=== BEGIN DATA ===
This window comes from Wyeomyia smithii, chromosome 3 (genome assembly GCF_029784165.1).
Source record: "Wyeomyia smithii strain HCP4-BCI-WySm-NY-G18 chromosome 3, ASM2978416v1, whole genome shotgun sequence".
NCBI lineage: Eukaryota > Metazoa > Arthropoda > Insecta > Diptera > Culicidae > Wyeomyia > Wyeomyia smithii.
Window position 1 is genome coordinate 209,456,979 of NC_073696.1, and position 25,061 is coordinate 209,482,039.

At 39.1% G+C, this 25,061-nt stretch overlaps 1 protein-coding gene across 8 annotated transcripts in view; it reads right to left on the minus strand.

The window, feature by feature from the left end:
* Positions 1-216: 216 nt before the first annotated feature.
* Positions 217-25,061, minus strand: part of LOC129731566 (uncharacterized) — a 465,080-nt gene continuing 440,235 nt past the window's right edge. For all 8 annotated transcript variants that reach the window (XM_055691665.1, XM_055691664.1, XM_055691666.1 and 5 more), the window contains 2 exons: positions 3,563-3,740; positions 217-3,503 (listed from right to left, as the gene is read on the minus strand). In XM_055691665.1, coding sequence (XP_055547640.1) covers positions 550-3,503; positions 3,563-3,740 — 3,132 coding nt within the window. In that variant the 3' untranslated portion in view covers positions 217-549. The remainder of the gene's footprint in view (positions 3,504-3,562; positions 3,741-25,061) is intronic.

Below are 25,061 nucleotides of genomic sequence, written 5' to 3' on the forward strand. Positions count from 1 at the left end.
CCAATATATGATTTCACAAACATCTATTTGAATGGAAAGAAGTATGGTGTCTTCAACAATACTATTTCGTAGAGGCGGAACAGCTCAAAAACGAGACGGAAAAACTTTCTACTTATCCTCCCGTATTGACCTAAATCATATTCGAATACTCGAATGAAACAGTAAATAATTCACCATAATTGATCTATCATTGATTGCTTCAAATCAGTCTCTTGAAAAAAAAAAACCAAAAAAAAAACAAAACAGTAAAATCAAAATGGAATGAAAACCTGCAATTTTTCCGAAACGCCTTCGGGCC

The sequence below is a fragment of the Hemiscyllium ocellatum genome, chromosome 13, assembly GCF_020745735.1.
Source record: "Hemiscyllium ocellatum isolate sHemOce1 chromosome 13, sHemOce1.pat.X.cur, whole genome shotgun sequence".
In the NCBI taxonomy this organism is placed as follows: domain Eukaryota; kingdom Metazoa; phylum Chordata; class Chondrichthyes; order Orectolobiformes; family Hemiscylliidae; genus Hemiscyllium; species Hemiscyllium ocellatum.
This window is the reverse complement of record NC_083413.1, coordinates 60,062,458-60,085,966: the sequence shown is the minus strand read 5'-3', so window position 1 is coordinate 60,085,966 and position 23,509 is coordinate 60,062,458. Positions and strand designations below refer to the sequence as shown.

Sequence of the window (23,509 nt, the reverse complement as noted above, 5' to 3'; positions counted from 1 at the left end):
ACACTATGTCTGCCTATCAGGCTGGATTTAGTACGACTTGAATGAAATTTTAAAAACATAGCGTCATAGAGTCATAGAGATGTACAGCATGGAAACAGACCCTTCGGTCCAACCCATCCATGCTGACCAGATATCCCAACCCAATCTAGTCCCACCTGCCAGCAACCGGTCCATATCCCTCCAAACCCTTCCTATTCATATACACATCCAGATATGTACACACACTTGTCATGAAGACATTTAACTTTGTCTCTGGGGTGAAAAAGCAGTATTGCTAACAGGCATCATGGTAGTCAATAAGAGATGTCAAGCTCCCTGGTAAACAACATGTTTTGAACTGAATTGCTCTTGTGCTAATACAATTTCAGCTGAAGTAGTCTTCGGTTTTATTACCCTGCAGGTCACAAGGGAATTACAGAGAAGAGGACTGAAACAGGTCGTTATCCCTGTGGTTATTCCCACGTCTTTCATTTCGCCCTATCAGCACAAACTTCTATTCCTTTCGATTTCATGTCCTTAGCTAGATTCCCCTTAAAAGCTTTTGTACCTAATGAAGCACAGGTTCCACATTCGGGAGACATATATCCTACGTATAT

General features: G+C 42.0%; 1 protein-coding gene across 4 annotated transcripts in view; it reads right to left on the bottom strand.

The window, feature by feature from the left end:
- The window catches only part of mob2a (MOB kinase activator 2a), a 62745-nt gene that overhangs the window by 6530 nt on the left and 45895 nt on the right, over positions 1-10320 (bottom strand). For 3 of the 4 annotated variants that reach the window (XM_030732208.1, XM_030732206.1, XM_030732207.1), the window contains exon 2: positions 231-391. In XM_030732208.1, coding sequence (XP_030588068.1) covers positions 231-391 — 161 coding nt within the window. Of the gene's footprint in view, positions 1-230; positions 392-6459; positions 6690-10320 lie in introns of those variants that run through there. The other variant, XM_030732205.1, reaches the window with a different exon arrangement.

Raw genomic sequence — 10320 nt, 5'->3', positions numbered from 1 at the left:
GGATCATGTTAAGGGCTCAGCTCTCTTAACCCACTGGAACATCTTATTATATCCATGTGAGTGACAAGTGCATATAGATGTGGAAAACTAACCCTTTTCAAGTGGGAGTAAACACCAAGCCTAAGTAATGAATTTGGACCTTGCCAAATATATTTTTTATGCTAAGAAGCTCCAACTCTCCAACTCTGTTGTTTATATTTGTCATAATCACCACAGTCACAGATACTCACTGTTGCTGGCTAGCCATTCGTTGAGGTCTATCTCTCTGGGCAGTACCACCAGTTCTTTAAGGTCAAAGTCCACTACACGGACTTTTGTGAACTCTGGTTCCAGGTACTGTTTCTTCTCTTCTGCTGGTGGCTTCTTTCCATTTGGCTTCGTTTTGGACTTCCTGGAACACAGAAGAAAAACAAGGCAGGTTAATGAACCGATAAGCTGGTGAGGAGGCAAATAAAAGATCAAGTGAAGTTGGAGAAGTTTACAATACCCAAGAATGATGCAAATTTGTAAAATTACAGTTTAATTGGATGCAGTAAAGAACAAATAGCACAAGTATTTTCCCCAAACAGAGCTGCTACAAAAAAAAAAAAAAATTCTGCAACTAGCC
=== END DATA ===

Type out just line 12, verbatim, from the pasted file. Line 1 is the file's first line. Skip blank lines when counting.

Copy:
Source record: "Hemiscyllium ocellatum isolate sHemOce1 chromosome 13, sHemOce1.pat.X.cur, whole genome shotgun sequence".